Renaissance Literature

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Explain the Renaissance and its lasting impact on English literature.

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The Renaissance was an intense rebirth of interest in the literature and learning of the Classical world of the Greeks and Romans. The Renaissance flourished in the thirteenth, fourteenth, and fifteenth centuries, primarily in Italy. Partially due to the Crusades and contact with the libraries and learning of Islamic cultures, Western Europeans were reignited into a fascination with the ancient world.

This led to many classic texts, such as Homeric epics, Greek and Roman myths, Greek and Roman history, Greek and Roman pastoral, and writers such as Ovid and Aristotle taking on a new importance. Educated people across Europe, including England, were learning Greek as well as Latin and reading, translating, adapting, and imitating these works.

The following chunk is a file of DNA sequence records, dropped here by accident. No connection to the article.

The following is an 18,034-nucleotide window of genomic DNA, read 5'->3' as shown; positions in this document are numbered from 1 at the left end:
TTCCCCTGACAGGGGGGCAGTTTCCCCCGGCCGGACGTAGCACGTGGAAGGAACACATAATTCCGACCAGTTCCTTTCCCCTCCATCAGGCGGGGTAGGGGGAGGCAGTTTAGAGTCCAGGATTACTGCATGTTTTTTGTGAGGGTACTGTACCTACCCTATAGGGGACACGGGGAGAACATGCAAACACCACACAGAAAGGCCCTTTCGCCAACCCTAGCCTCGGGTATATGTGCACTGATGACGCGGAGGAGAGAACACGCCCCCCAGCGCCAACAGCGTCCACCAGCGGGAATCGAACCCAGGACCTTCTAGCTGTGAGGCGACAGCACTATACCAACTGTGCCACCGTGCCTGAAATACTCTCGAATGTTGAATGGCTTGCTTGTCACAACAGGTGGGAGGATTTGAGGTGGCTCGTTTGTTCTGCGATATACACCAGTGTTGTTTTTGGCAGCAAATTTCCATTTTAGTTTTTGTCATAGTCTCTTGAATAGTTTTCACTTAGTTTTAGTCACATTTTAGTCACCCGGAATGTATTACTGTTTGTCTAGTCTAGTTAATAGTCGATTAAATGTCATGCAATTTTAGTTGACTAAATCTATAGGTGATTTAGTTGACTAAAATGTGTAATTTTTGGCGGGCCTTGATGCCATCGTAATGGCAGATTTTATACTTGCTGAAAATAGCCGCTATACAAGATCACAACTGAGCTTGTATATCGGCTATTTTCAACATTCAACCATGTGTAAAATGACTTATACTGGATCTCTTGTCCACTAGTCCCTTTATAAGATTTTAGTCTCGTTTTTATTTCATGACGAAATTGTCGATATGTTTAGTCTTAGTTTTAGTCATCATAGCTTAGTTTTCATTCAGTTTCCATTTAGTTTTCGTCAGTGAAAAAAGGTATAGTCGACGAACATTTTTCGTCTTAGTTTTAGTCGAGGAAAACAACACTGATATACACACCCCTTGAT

The Renaissance made a lasting impact on English literature through a variety of great writers who engaged deeply with Classical texts. We would not have Romeo and Juliet or Julius Caesar without Shakespeare's interest in the Roman classics. We would not have Milton's Paradise Lost without his deep immersion in Classical epics. We would not have Pope's mock epic The Rape of the Lock without the Iliad.

Works by writers such as Shakespeare, Milton, and Pope had a deep influence on subsequent English literature--Wordsworth, for example, wanted to be a poet sage like Milton. Because the great English authors of the period from the sixteenth to the eighteenth century were so influenced by the Classical authors resurrected by the Renaissance, the Renaissance has had a lasting influence on English literature.

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